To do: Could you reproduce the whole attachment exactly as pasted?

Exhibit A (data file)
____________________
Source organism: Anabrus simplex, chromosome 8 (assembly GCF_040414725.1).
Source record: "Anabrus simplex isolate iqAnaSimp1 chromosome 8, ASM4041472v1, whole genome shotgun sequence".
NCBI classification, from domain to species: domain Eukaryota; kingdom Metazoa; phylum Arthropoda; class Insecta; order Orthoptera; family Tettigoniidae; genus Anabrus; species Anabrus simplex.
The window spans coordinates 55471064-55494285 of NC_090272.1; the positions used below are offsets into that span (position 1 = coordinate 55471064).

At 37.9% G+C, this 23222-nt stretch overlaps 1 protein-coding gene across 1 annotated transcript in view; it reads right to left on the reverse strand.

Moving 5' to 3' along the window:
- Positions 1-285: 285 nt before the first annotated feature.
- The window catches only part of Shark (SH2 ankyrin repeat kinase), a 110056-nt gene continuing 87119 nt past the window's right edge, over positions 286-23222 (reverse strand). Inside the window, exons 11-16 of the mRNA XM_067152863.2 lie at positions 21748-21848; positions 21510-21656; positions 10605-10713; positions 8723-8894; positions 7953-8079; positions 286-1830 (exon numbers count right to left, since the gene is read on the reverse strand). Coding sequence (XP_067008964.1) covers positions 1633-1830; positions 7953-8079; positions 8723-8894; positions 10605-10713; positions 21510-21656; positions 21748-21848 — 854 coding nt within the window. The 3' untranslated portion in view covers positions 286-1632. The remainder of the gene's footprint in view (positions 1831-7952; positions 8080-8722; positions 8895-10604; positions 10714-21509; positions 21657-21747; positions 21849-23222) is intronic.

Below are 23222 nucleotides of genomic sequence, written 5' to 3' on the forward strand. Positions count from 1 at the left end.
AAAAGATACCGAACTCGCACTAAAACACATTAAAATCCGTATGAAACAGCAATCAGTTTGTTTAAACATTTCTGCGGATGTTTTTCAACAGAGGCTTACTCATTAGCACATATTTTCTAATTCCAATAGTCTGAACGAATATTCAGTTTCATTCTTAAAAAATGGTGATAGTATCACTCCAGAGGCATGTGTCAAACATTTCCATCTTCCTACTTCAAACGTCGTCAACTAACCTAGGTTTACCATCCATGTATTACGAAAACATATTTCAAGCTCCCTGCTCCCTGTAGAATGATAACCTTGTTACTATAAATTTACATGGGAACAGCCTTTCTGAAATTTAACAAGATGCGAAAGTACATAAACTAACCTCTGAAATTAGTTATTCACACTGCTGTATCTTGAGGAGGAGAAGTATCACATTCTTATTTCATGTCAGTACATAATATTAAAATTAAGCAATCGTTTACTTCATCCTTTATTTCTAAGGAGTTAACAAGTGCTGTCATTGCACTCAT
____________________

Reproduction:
Source organism: Anabrus simplex, chromosome 8 (assembly GCF_040414725.1).
Source record: "Anabrus simplex isolate iqAnaSimp1 chromosome 8, ASM4041472v1, whole genome shotgun sequence".
NCBI classification, from domain to species: domain Eukaryota; kingdom Metazoa; phylum Arthropoda; class Insecta; order Orthoptera; family Tettigoniidae; genus Anabrus; species Anabrus simplex.
The window spans coordinates 55471064-55494285 of NC_090272.1; the positions used below are offsets into that span (position 1 = coordinate 55471064).

At 37.9% G+C, this 23222-nt stretch overlaps 1 protein-coding gene across 1 annotated transcript in view; it reads right to left on the reverse strand.

Moving 5' to 3' along the window:
- Positions 1-285: 285 nt before the first annotated feature.
- The window catches only part of Shark (SH2 ankyrin repeat kinase), a 110056-nt gene continuing 87119 nt past the window's right edge, over positions 286-23222 (reverse strand). Inside the window, exons 11-16 of the mRNA XM_067152863.2 lie at positions 21748-21848; positions 21510-21656; positions 10605-10713; positions 8723-8894; positions 7953-8079; positions 286-1830 (exon numbers count right to left, since the gene is read on the reverse strand). Coding sequence (XP_067008964.1) covers positions 1633-1830; positions 7953-8079; positions 8723-8894; positions 10605-10713; positions 21510-21656; positions 21748-21848 — 854 coding nt within the window. The 3' untranslated portion in view covers positions 286-1632. The remainder of the gene's footprint in view (positions 1831-7952; positions 8080-8722; positions 8895-10604; positions 10714-21509; positions 21657-21747; positions 21849-23222) is intronic.

Below are 23222 nucleotides of genomic sequence, written 5' to 3' on the forward strand. Positions count from 1 at the left end.
AAAAGATACCGAACTCGCACTAAAACACATTAAAATCCGTATGAAACAGCAATCAGTTTGTTTAAACATTTCTGCGGATGTTTTTCAACAGAGGCTTACTCATTAGCACATATTTTCTAATTCCAATAGTCTGAACGAATATTCAGTTTCATTCTTAAAAAATGGTGATAGTATCACTCCAGAGGCATGTGTCAAACATTTCCATCTTCCTACTTCAAACGTCGTCAACTAACCTAGGTTTACCATCCATGTATTACGAAAACATATTTCAAGCTCCCTGCTCCCTGTAGAATGATAACCTTGTTACTATAAATTTACATGGGAACAGCCTTTCTGAAATTTAACAAGATGCGAAAGTACATAAACTAACCTCTGAAATTAGTTATTCACACTGCTGTATCTTGAGGAGGAGAAGTATCACATTCTTATTTCATGTCAGTACATAATATTAAAATTAAGCAATCGTTTACTTCATCCTTTATTTCTAAGGAGTTAACAAGTGCTGTCATTGCACTCAT